Tuesday, January 18th 2022


Publications from April to December 2011

V. Stangl, C. Kuhn, S. Hentschel, N. Jochmann, C. Jacob, V. Böhm, K. Fröhlich, L. Müller, C. Gericke, M. Lorenz: Lack of effects of tomato products on endothelial function in humans: Results of a randomised, placebo controlled cross-over study - Br. J. Nutr. 105 (2011) 263-267.

L. Müller, V. Böhm: Antioxidant activity of ?-carotene compounds in different in vitro assays - Molecules 16 (2011) 1055-1069.

A. Mordente, B. Guantario, E. Meucci, A. Silvestrini, E. Lombardi, G. E. Martorana, B. Giardina, V. Böhm: Lycopene and cardiovascular diseases: An update - Curr. Med. Chem. 18 (2011) 1146-1163.

L. Müller, P. Goupy, K. Fröhlich, O. Dangles, C. Caris-Veyrat, V. Böhm: Comparative study on antioxidant activity of lycopene (Z)-isomers in different assays - J. Agric. Food Chem. 59 (2011) 4504-4511.

L. Müller, K. Fröhlich, V. Böhm: Comparative antioxidant activities of carotenoids measured by ferric reducing antioxidant power (FRAP), ABTS bleaching assay (?TEAC), DPPH assay and peroxyl radical scavenging assay - Food Chem. 129 (2011) 139-148.

R. E. Simone, M. Russo, A. Catalano, G. Monego, K. Fröhlich, V. Böhm, P. Palozza: lycopene inhibits NF-kB -mediated IL-8 expression and changes redox and PPAR? signalling in cigarette smoke-stimulated macrophages - PLoS ONE 6 (2011) 1-11.

Verónica García-Valverde, Inmaculada Navarro-González, Javier García-Alonso & María Jesús Periago. Antioxidant Bioactive Compounds in Selected Industrial Processing and Fresh Consumption Tomato Cultivars. Food Bioprocess Technol. DOI 10.1007/s11947-011-0687-3. Published online 22 September 2011.

F. J. García-Alonso, V. Jorge-Vidal,G. Ros & M. J. Periago. Effect of consumption of tomato juice enriched with n-3 polyunsaturated fatty acids on the lipid profile, antioxidant biomarker status, and cardiovascular disease risk in healthy women. Eur J Nutr. DOI 10.1007/s00394-011-0225-0. Published online 14 July 2011.

A number of epidemiological studies have shown the protective potential of lycopene in relation to different illnesses, in particular to cardiovascular diseases. The responsible mechanisms are often not specifically examined, since lycopene is fat-soluble and many laboratory studies are only carried out with cell systems in aqueous solutions.

Therefore, different institutes in LYCOCARD have investigated both the stability of lycopene in cell systems and the suitability of non-aqueous transport systems for the transfer of lycopene into cell models. It was conspicuous that the low density proteins (LDL particles) and the bovine serum albumin protein were equally suitable as physiologically relevant systems for transporting lycopene into the adipocytes (fat cells). For these two transport systems, lycopene stability and uptake rates were comparable to tetrahydrofurane which is often used as solvent [Gourantan et al. 2008]. In a comparable way tetrahydrofurane and micelles (physiological system) were examined as transport systems, in order to carry lycopene into three different, physiologically relevant types of vascular cells (BAEC, THP-1, RAT-1). Compared to the THP-1-cells, the lycopene uptake was higher with both transport systems in BAEC and RAT-1 fibroblasts [Lorenz et al. 2009].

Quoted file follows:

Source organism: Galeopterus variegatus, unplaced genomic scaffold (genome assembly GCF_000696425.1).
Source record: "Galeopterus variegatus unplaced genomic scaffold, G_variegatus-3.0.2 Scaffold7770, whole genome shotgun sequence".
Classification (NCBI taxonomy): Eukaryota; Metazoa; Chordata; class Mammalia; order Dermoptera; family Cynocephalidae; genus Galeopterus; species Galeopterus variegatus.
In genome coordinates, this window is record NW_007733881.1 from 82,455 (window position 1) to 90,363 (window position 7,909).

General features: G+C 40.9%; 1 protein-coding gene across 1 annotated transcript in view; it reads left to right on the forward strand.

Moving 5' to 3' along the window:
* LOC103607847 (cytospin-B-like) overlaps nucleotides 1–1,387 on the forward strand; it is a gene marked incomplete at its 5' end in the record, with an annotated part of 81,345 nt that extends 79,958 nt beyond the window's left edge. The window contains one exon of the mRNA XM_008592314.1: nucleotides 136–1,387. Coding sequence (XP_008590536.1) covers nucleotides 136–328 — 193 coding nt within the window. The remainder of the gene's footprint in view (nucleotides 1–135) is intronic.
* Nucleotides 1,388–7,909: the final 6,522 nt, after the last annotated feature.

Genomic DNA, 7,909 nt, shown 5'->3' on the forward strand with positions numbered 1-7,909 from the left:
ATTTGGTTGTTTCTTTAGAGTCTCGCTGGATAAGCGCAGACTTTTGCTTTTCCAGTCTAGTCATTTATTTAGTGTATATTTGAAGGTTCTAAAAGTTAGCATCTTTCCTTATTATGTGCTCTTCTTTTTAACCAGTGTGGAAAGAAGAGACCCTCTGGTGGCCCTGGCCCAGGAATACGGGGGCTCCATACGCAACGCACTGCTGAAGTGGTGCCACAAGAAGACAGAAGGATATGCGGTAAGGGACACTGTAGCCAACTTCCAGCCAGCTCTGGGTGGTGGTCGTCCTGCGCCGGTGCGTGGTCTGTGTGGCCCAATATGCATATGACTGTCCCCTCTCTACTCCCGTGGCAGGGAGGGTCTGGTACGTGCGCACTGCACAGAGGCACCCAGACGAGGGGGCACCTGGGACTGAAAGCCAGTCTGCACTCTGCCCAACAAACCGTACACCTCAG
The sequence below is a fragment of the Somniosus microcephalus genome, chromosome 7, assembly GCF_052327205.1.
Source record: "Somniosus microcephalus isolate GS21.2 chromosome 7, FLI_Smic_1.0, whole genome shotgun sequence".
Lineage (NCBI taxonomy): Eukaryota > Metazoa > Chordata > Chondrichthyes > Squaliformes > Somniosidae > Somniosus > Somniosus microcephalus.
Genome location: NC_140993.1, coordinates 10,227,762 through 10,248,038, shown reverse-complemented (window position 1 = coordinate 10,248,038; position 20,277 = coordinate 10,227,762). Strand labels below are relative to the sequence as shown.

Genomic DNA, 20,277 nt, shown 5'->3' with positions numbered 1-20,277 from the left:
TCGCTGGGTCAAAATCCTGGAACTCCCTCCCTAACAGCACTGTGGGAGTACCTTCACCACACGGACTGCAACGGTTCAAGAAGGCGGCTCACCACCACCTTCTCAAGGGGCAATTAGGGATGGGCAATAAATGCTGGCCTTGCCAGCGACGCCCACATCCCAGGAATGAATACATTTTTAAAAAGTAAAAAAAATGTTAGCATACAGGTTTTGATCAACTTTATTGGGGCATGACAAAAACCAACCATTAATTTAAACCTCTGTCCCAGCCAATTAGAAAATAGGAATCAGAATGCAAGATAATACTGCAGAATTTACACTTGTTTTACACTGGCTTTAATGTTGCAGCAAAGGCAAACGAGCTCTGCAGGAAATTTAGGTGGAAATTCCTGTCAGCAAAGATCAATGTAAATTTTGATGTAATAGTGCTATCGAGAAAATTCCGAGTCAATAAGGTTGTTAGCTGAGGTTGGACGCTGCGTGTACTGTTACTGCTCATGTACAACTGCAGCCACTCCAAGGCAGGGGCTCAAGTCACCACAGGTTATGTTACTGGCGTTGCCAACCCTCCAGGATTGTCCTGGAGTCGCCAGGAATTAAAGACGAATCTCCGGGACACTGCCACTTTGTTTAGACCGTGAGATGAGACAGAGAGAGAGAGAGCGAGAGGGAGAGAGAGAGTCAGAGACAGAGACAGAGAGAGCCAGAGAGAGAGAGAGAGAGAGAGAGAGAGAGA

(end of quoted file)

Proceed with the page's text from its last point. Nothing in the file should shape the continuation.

So far, the uptake of lycopene into different cells of the human organism by passive diffusion has generally been assumed. LYCOCARD investigations in human intestine cells and in mice showed that the scavenger receptor type BI (SR-BI), identified as a membrane transporter responsible for the uptake of cholesterol, is also involved in the transport of carotenoids, such as lycopene, into cells. An active transport mechanism for carotenoids could thus be proved [Moussa et al. 2008].

?-carotene-rich tomatoes inhibited HT-29-colon cancer cell growth more strongly than pure ?-carotene. This result proves that tomatoes contain ingredients besides carotenoids which provide protective effects [Palozza et al. 2009]. This supports a preference of the natural complex food over the isolated food ingredient. In another cell experiment with human macro phages (THP-1), lycopene was able to prevent the oxidative stress released by a cholesterol oxidation product better than ?-carotene [Palozza et al. 2010]. This result proves that the anti-oxidative effect of lycopene is stronger than that of ?-carotene.

Analysis of factors affecting extraction and quantitative determination of lycopene content in raw tomatoes and tomato products showed that the test portion, the quantity of neutralising agents and the quantity of water for phase separation all have a major impact on the extraction [Periago et al. 2007]. With this work, this LYCOCARD partner has contributed extensively to the understanding of the analytic conditions present in the determination of lycopene content. Further investigations provided a folate content in raw tomatoes of 4-35 mg/100 g, which was dependant on sort, stage of maturity and year of harvest. Short heating phases (40 seconds, 98 °C) during the pasteurisation of tomato puree improved the extractability of 5-methyltetrahydrofolate, whereas higher temperatures (108 °C, 128 °C) reduced the content. During the storage of tomato juice, folate content decreased independently of storage temperatures (8, 22, 37 °C). The decreases were higher in glass bottles than in Tetra Paks [Iniesta et al. 2009].